Cases that do not respond adequately to PPI, in which this treatment can not or should be used, or that prefer another type of treatment will be the subsidiaries of the surgical treatment, that is to say the anti-reflux surgery, commonly called fundoplication. Today, this surgery, mostly performed by laparoscopy, in cases operated by surgeons experienced in this technique has excellent long-term results, is the first alternative to treatment with PPI, and the rate of complications related to it is minimal. It is a treatment with very good results and perfectly consolidated by the experience accumulated over the years. Although it can present at times collateral symptoms usually passengers and that consist of flatulence, difficulty to burp or to vomit, diarrhea, and sensation of dysphagia (difficulty in swallowing). These side effects are common to all treatments involving the performance of an effective funduplication, be it the fundoplication by the conventional open route, the laparoscopic route, or with other more recent procedures that are currently evaluated. After surgery, the patient should follow simple dietary measures consisting mainly of making frequent and non-copious food intakes, avoiding gas drinks and belching attempts, as well as important physical efforts. Progressively the organism adapts to the new situation and the quality of life is usually excellent.

With laparoscopic funduplication and a surgeon expert in this subject, the results are very good in the long term, with an index of absence of reflux and good quality of life at 10 years.

 

New treatment alternatives for hiatal hernia

As alternatives to funduplicaura in recent years other procedures have been developed: 

  • TIF (EsophyX), an orally endoscopic procedure with an instrument to perform a mechanical repair of the hernia and reflux defect. 
  • LINX System which involves the laparoscopic placement of a magnetic ring at the level of the esophagogastric junction. 
  • MUSEtm (Medigus Ultrasonic Surgical Endostapler) consisting of anterior fundoplication by oral endoscopy with a flexible instrument using an endo-stapler and ultrasound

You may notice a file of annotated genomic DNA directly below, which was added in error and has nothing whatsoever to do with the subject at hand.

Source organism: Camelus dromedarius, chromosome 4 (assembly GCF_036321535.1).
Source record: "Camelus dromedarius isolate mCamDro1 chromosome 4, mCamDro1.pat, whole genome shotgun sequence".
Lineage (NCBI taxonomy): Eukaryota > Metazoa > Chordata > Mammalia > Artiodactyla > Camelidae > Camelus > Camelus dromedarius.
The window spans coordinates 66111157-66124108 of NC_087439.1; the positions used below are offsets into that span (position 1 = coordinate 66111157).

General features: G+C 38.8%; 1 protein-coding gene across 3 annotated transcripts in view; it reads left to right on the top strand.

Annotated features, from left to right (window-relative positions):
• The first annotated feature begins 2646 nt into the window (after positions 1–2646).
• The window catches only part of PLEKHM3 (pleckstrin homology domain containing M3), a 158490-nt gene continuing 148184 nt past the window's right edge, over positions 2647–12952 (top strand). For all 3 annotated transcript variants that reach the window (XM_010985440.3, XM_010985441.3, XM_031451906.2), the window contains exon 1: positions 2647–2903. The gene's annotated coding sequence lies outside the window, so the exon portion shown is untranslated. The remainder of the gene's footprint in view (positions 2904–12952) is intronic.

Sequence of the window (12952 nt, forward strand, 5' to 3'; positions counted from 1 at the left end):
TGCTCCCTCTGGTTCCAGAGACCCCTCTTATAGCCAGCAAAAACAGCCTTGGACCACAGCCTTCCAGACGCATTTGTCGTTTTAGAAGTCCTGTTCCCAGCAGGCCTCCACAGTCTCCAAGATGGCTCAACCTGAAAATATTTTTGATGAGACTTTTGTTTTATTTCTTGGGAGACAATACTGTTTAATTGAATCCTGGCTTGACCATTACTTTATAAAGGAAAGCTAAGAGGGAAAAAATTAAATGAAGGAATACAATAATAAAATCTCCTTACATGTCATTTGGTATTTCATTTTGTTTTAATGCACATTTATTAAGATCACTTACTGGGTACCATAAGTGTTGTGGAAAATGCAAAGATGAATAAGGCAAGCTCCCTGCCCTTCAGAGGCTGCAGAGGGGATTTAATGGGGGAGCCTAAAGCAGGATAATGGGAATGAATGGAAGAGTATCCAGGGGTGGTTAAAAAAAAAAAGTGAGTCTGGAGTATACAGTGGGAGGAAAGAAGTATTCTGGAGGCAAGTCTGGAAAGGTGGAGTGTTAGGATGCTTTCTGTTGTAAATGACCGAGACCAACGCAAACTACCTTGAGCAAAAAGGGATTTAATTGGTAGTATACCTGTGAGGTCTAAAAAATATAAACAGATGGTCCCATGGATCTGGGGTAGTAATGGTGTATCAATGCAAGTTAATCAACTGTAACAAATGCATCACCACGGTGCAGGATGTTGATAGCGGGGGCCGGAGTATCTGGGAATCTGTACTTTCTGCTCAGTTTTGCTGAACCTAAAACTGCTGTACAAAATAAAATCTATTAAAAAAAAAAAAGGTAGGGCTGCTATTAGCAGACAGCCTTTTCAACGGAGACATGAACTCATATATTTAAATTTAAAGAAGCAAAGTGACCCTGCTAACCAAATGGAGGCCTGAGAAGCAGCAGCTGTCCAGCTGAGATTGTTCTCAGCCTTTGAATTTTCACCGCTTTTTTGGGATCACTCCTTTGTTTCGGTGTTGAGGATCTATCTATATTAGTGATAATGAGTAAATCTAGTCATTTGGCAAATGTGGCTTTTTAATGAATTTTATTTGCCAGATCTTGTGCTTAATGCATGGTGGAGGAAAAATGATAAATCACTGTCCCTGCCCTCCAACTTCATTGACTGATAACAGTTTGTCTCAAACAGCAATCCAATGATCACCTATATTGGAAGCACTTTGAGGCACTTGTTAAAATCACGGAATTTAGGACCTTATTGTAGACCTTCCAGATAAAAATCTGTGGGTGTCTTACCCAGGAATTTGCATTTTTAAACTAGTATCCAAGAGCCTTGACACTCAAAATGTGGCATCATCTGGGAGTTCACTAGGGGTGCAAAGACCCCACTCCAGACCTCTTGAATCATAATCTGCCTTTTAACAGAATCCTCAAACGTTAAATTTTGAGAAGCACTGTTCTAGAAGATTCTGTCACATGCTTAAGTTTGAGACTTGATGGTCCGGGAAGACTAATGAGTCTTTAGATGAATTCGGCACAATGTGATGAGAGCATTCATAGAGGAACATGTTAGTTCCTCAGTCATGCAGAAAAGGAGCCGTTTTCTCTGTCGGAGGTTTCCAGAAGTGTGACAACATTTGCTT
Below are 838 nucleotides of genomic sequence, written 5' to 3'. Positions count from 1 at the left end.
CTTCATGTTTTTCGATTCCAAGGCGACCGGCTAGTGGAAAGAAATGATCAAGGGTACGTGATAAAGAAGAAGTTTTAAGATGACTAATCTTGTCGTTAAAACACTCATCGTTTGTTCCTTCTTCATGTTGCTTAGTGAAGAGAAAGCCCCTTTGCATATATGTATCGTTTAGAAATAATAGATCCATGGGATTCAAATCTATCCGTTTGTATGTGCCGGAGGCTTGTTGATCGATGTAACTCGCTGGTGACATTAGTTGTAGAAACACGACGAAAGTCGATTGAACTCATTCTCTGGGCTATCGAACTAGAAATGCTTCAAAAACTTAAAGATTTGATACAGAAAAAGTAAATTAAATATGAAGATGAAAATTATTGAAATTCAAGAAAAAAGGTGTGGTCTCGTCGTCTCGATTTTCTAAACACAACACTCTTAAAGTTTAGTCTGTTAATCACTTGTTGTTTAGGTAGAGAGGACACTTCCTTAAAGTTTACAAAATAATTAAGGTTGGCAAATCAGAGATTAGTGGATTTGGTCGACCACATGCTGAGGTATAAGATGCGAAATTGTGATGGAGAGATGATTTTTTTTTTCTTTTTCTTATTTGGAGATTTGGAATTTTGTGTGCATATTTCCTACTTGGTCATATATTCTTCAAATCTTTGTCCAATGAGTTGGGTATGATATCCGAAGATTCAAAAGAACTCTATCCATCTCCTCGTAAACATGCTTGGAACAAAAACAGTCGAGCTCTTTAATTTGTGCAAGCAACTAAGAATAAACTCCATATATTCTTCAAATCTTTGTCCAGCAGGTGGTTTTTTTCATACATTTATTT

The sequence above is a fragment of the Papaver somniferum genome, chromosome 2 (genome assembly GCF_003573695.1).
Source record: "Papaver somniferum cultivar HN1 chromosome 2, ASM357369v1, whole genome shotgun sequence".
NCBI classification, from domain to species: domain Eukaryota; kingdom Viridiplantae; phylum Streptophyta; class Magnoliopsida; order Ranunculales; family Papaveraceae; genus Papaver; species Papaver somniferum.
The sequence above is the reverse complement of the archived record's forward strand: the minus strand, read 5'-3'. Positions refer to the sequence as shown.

• Stretta that uses radiofrequency therapy to reduce reflux by causing a contraction or increase in the function of the lower esophageal sphincter. 

All these procedures need sufficient time to be accurately evaluated in terms of their effectiveness and the maintenance over time of their effects.

However, the overall impression is that they may be effective in patients with a non-significant reflux disease grade, complicated reflux, and small-sized hiatal hernia.

A different problem is the surgical treatment of large hiatal hernias in which part or all of the stomach ascends to the mediastinum and in which reflux is not usually the predominant symptom but rather the ones derived from the occupation of part of the mediastinum and the possible volvulation or torsion of the herniated stomach on its axis. In these cases, the surgical intervention aims to restore the stomach to its anatomical situation and prevent the hernia from recurring. This surgery has a significantly greater hernia recurrence rate than reflux surgery with fundoplication. It can be performed by conventional open or laparoscopic route. To date, it seems that the use of the laparoscopic route and biological reinforcement mesh provides the best results in terms of the frequency of postoperative complications and the lower incidence of recurrences and complications in the long term.

For more information, consult a specialist in General Surgery .

 

*Translated with Google translator. We apologize for any imperfection

By Dr. Álvaro Díaz de Liaño Argüelles
Surgery

Prestigious specialist in General Surgery, Dr. Diaz de Liaño Argüelles has been the Chief of the Clinical Assistance Unit of Esophagus-Gastric Surgery in the Hospital Complex of Navarra, as well as Coordinator of the Esophageal-Gastric Surgery Section of the Spanish Association of Surgeons. Throughout his career, he has combined his assistance with teaching, being Adjunct Professor of the Department of Surgery of the Autonomous University of Madrid and Clinical Associate Professor of the Faculty of Medicine of the University of Navarra. He is the author of 60 medical publications, as well as participated in numerous congresses and presentations. Dr. Diaz de Liaño has received scholarships for stays in prestigious hospitals at international level. In addition, he is a member of the main associations of his specialty.

*Translated with Google translator. We apologize for any imperfection